# Background

So I wrote this lil' python script to obtain the camera matrix (intrinsics times extrinsics) from my scene and its active camera. It's been working great, under the following settings.

Render resolution: x = 1000; y = 1000

Sensor size: width = 50; height = 50

Pixel aspect ratio (PAR): x / y = 1

Today, I used my script under a new setting,

Render resolution: x = 1920; y = 1080

Sensor size: width = 50; height = 18

PAR: x / y = 1

and my camera matrix projects a point (which appears inside the camera as per the viewport, i.e., the "numpad0 view") to a negative y pixel value -- outside the frame!

I thought about it, and it makes sense. The (imaginary) physical sensor is shorter in height (18) than in width (50), and I am (unreasonably) demanding unproportional resolutions and a PAR of 1. Inevitably, some of the 1080 pixels in the y direction fall outside of the physical sensor!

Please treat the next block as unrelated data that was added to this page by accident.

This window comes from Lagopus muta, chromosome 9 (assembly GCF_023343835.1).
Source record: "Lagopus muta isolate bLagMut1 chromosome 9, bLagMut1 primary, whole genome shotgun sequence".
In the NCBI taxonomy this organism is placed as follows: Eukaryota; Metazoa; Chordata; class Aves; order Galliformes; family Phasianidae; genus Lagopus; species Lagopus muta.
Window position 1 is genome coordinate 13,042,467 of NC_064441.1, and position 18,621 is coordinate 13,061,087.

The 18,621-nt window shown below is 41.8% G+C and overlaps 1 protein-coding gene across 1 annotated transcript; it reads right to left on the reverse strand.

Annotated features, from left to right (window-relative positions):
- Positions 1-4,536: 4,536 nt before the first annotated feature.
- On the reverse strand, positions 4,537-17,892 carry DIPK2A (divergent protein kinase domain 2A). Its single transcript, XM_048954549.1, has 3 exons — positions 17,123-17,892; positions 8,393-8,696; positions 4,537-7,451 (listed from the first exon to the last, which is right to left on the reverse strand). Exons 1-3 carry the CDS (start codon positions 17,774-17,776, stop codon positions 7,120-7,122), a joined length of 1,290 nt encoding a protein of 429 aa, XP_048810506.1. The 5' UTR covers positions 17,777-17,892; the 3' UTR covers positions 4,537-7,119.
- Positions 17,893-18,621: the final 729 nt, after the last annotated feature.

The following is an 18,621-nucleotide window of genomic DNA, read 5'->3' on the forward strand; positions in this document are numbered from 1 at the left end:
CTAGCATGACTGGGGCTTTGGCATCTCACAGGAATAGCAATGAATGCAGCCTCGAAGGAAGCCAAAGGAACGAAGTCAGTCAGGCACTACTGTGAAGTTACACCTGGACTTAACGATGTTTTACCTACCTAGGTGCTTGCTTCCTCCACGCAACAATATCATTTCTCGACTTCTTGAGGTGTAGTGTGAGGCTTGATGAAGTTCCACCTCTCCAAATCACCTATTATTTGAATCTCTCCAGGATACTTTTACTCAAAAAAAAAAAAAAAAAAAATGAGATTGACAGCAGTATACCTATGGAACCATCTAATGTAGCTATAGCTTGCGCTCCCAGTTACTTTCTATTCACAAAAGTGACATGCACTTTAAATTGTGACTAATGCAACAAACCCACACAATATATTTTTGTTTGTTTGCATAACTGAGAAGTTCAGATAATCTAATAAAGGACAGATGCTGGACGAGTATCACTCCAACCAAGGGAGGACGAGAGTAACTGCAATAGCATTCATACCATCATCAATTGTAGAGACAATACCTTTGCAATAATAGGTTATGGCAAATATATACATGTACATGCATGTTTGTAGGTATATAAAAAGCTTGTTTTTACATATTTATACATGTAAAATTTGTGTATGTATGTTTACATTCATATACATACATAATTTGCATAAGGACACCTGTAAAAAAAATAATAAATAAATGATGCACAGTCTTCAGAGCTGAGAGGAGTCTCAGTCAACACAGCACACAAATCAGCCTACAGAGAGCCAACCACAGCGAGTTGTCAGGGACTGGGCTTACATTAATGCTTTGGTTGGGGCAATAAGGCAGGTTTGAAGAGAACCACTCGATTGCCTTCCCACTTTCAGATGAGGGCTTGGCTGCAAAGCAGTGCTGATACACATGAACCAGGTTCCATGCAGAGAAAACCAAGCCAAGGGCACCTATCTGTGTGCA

# Questions

1. Is my analysis above correct?
2. If so, why does Blender still show me the complete rendering (instead of the partial photo truncated in the y direction), even if I'm being unreasonable?
3. An even higher-level question: why aren't these three quantities---resolution, pixel aspect ratio, and sensor size---coupled in Blender? If a ridiculous user like myself is demanding

Render resolution: x = 1920; y = 1080

PAR: x / y = 1

shouldn't the sensor size be constrained to a fixed, computable value already?